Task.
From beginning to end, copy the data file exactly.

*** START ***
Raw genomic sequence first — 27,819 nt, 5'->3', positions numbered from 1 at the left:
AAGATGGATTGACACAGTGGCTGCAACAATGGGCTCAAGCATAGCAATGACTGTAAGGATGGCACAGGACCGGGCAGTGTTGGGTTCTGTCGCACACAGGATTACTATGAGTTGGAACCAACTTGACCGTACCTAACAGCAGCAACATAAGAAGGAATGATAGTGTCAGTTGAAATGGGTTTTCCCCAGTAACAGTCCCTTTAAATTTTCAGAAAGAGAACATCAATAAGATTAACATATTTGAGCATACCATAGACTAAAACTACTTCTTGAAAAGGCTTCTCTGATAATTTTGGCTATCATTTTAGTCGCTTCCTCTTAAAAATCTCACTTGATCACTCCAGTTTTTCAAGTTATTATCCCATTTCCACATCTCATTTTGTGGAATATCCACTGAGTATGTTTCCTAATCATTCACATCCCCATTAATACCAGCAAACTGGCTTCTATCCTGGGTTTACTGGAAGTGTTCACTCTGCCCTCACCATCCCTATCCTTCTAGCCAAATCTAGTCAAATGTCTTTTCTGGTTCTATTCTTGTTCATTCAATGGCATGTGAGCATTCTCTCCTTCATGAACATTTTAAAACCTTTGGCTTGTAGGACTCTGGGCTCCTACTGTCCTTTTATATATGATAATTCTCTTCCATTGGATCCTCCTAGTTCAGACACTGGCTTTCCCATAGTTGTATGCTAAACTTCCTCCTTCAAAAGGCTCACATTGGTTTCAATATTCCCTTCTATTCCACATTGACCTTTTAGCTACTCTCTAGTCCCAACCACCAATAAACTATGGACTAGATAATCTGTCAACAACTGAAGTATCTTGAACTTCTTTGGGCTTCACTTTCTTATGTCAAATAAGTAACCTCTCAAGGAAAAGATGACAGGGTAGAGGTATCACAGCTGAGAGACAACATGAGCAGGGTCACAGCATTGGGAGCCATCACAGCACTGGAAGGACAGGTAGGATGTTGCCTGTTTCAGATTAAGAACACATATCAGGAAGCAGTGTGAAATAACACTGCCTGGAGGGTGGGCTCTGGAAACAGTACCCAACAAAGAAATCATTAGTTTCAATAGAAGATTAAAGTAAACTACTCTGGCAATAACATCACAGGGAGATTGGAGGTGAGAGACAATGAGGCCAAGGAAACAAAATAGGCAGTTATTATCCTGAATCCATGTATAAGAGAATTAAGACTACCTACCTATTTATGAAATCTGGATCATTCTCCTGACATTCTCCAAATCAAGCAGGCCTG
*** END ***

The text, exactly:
Raw genomic sequence first — 27,819 nt, 5'->3', positions numbered from 1 at the left:
AAGATGGATTGACACAGTGGCTGCAACAATGGGCTCAAGCATAGCAATGACTGTAAGGATGGCACAGGACCGGGCAGTGTTGGGTTCTGTCGCACACAGGATTACTATGAGTTGGAACCAACTTGACCGTACCTAACAGCAGCAACATAAGAAGGAATGATAGTGTCAGTTGAAATGGGTTTTCCCCAGTAACAGTCCCTTTAAATTTTCAGAAAGAGAACATCAATAAGATTAACATATTTGAGCATACCATAGACTAAAACTACTTCTTGAAAAGGCTTCTCTGATAATTTTGGCTATCATTTTAGTCGCTTCCTCTTAAAAATCTCACTTGATCACTCCAGTTTTTCAAGTTATTATCCCATTTCCACATCTCATTTTGTGGAATATCCACTGAGTATGTTTCCTAATCATTCACATCCCCATTAATACCAGCAAACTGGCTTCTATCCTGGGTTTACTGGAAGTGTTCACTCTGCCCTCACCATCCCTATCCTTCTAGCCAAATCTAGTCAAATGTCTTTTCTGGTTCTATTCTTGTTCATTCAATGGCATGTGAGCATTCTCTCCTTCATGAACATTTTAAAACCTTTGGCTTGTAGGACTCTGGGCTCCTACTGTCCTTTTATATATGATAATTCTCTTCCATTGGATCCTCCTAGTTCAGACACTGGCTTTCCCATAGTTGTATGCTAAACTTCCTCCTTCAAAAGGCTCACATTGGTTTCAATATTCCCTTCTATTCCACATTGACCTTTTAGCTACTCTCTAGTCCCAACCACCAATAAACTATGGACTAGATAATCTGTCAACAACTGAAGTATCTTGAACTTCTTTGGGCTTCACTTTCTTATGTCAAATAAGTAACCTCTCAAGGAAAAGATGACAGGGTAGAGGTATCACAGCTGAGAGACAACATGAGCAGGGTCACAGCATTGGGAGCCATCACAGCACTGGAAGGACAGGTAGGATGTTGCCTGTTTCAGATTAAGAACACATATCAGGAAGCAGTGTGAAATAACACTGCCTGGAGGGTGGGCTCTGGAAACAGTACCCAACAAAGAAATCATTAGTTTCAATAGAAGATTAAAGTAAACTACTCTGGCAATAACATCACAGGGAGATTGGAGGTGAGAGACAATGAGGCCAAGGAAACAAAATAGGCAGTTATTATCCTGAATCCATGTATAAGAGAATTAAGACTACCTACCTATTTATGAAATCTGGATCATTCTCCTGACATTCTCCAAATCAAGCAGGCCTG